Andrew will support in the Commons tomorrow the private member's bill to guarantee the amount of aid for some of the poorest countries of the world.
British aid saves a child's life every two minutes. Every day that aid makes a real difference to the poorest people's lives and livelihoods.
As a developed country, we have the power to support more people to access clean water, better healthcare, and a great education from the earliest age.
The International Development Bill before Parliament commits the Government of the day to use that power for good. It takes party politics out of this commitment to invest 0.7% of our national income on aid. By opting to honour our historic commitment, we rule out the need for annual debates on whether to keep it or not.
Andrew said, "I played a part in the Labour Government setting the UK on course to meet its commitment to invest 0.7% of national income in aid. I was re-elected in 2010 on a manifesto which promised to spend 0.7% of national income on aid and to put this commitment into law. I am backing this Private Member's Bill, which calls on the Coalition to follow Labour's lead in saving lives across the world."
Andrew was in Parliament to support a motion to ban pet shops selling puppies and kittens without their mothers present.
As the second largest animal welfare petition of all time, the 110,000 signature-strong puppy farming e-petition reflects animal lovers’ concerns about the use of pups and kittens for profit, with no thought for their health, welfare, and quality of life.
According to research, pet shops have sold as many as 1.5 million puppies. Often bred in horrific conditions, one in five pups bought from pet shops contract a life-threatening disease, with death involving terrible suffering.
Andrew Smith MP said, “Many of my constituents have written to me about the horrors of puppy and kitten farming. I share their opposition and welcome this debate. I have written to the Secretary of State for Environment, Food, and Rural Affairs about this matter, and I hope the Government listens to the public and moves quickly to close an important supply route—the pet shop.”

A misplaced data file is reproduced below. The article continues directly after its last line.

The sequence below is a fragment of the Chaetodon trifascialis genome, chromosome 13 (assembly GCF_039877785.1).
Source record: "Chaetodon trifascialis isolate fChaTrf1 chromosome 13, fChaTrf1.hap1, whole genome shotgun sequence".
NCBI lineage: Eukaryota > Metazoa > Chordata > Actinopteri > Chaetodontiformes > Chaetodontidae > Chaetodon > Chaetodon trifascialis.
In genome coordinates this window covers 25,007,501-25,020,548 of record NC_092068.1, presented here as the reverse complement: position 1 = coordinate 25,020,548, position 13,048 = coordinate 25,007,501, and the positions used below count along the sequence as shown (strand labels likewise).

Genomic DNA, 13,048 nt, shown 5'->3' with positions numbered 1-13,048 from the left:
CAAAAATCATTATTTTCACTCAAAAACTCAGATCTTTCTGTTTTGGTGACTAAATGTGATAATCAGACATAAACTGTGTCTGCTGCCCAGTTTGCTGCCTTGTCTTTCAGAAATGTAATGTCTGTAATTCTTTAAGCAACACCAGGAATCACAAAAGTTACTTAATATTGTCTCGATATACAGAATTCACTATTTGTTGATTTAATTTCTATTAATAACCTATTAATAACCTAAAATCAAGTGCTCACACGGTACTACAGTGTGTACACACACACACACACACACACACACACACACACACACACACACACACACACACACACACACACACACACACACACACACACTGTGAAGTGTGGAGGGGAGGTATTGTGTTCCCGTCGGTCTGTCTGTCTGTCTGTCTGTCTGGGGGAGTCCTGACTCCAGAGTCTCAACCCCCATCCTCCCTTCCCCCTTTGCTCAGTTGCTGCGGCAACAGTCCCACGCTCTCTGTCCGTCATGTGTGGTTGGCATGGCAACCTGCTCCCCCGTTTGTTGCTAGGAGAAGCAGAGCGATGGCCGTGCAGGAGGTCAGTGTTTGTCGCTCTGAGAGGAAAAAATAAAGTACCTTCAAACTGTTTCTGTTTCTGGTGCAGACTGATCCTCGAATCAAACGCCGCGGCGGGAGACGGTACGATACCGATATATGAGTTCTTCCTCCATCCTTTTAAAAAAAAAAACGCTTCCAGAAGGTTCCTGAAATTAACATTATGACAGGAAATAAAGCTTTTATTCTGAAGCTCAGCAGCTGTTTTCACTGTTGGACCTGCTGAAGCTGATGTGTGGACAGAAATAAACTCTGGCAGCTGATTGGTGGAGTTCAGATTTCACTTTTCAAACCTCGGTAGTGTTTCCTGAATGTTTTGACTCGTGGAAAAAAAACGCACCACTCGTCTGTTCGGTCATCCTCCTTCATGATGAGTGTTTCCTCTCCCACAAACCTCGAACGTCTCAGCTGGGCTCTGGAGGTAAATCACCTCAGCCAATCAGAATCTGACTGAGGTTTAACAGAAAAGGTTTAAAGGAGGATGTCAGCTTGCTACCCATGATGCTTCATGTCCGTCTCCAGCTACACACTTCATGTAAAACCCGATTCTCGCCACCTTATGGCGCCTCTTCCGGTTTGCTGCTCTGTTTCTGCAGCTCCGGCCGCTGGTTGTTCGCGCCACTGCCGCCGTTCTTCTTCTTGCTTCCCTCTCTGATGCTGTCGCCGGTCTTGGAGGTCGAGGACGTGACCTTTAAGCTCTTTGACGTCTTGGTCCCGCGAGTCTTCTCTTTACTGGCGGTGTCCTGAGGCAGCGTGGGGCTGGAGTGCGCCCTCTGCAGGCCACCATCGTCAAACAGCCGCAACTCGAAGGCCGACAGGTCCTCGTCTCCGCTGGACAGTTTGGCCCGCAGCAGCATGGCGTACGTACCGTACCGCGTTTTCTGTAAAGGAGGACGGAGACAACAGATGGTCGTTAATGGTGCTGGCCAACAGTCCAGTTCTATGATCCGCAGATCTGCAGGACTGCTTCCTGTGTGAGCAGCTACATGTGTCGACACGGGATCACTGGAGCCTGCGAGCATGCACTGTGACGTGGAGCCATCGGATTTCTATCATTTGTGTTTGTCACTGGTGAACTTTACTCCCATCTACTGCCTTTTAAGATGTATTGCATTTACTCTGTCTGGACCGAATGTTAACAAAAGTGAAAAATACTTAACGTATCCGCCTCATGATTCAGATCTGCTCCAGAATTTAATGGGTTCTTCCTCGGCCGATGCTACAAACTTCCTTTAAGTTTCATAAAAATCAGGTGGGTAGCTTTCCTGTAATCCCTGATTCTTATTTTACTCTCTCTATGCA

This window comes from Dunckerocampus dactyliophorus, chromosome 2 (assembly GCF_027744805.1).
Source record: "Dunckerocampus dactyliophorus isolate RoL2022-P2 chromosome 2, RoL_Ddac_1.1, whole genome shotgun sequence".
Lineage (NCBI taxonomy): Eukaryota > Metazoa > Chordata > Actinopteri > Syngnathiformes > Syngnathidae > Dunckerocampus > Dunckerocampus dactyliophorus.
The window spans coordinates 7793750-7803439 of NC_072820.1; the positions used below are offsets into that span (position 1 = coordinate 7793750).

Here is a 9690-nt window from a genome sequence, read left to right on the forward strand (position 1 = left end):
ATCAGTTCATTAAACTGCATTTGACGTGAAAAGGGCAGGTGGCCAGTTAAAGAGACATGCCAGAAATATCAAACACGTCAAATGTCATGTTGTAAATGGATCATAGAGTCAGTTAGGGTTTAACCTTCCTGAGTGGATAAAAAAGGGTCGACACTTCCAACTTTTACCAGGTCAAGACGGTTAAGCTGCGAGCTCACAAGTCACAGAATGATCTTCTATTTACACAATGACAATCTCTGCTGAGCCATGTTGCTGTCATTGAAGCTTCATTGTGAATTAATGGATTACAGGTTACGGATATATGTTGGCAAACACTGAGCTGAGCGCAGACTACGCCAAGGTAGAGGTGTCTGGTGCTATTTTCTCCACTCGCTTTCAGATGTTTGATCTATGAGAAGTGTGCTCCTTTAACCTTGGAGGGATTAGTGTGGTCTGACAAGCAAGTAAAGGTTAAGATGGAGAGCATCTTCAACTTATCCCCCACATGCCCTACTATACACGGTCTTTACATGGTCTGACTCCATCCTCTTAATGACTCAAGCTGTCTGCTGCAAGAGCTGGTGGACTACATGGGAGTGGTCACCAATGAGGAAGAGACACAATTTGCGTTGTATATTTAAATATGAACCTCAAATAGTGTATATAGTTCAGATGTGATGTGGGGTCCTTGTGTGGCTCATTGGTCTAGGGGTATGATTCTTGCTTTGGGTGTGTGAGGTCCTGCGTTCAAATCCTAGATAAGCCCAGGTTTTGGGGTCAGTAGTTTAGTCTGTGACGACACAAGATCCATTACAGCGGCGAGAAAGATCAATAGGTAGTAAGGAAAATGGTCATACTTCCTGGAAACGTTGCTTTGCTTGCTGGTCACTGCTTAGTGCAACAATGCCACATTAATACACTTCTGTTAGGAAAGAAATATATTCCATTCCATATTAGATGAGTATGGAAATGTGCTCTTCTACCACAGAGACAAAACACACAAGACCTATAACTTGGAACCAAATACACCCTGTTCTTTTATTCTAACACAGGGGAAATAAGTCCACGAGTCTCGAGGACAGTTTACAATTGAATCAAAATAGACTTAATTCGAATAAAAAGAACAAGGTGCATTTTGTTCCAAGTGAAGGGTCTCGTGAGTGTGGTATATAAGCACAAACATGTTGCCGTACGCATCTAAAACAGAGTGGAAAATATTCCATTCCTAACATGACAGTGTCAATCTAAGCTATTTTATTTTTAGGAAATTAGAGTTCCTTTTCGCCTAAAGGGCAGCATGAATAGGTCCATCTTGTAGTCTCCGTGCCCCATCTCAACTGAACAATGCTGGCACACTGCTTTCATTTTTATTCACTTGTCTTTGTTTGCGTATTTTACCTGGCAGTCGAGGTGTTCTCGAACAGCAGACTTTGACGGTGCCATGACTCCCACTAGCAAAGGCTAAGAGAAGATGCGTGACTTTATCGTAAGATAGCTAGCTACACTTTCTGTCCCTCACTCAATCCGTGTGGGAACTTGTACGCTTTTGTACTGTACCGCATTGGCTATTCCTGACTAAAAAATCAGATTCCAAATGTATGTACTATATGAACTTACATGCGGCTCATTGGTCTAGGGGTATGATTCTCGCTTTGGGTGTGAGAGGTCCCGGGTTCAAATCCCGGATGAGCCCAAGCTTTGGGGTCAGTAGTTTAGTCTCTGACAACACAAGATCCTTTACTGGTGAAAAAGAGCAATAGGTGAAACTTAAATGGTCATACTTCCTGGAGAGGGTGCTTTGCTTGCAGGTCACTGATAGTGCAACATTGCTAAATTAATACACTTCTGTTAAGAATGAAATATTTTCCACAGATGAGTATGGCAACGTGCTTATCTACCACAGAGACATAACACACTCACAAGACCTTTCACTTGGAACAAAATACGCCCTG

Andrew Smith MP today joined the ‘Sustainable Transport and Healthy Living Road Show’ at Oxford Business Park to encourage the people working there to take advantage of the health, financial, and environmental benefits of cycling to work.
With financial support from Oxford City Council, the Business Park is introducing a bike share scheme consisting of four bicycles, a secure cycle store, showers, a towel service, and lockers, all free to use.
The road show coincides with National Cycle to Work Day, which seeks to permanently boost the number of commuters cycling to work. Last year, nearly 7,000kg of CO2 were offset and 12 million calories burned by thousands of cyclists nationwide on the day itself.
Andrew Smith MP said, “Cycling is good for your health, your wallet, and the planet. As a keen cyclist, I have first-hand experience of cycling around Oxford. I hope today’s road show at the Business Park and the Cycle to Work festivities encourage even more people onto their bikes here in Oxford.”
Little else threatens democracy like secret courts and weak regulation of corporate power. That's why Andrew Smith MP and Anneliese Dodds MEP are raising issues of concern about the so-called 'free trade' agreement being negotiated by the United States and the European Union.
The Transatlantic Trade and Investment Partnership (TTIP) aims to cut barriers to trade by removing differences in how the U.S. and the EU regulate businesses. Cutting barriers to trade can be a good thing, sustaining growth where protectionism can easily produce recession. However, the devil is in the detail, and there is a lot of detail to worry about in the proposed TTIP.
Andrew Smith MP said: "I share many of my constituents' concerns about what this agreement could mean in practice. As their MP, I stand up for their views in our Parliament, which should have the power to ensure matters as important as our health service and environmental protection are properly safeguarded, with disputes settled in open courts. Whilst fairer and more open trade is good, TTIP could allow for an unwelcome growth of corporate, over democratic power, with potentially grave damage to things we value like our National Health Service and action for cleaner air, and a sustainable environment. The negotiations on this need to be transparent, to respect democratic accountability and safeguard the public interest."
Anneliese Dodds MEP said: "While a free trade deal has big pluses such as more, better paying jobs inside Britain, we cannot conclude an agreement at any price. Along with my fellow Labour MEPs, I will not vote for a deal which looks to threaten our NHS or extend the reach of secret courts, which bypass governments and can threaten social and environmental legislation."
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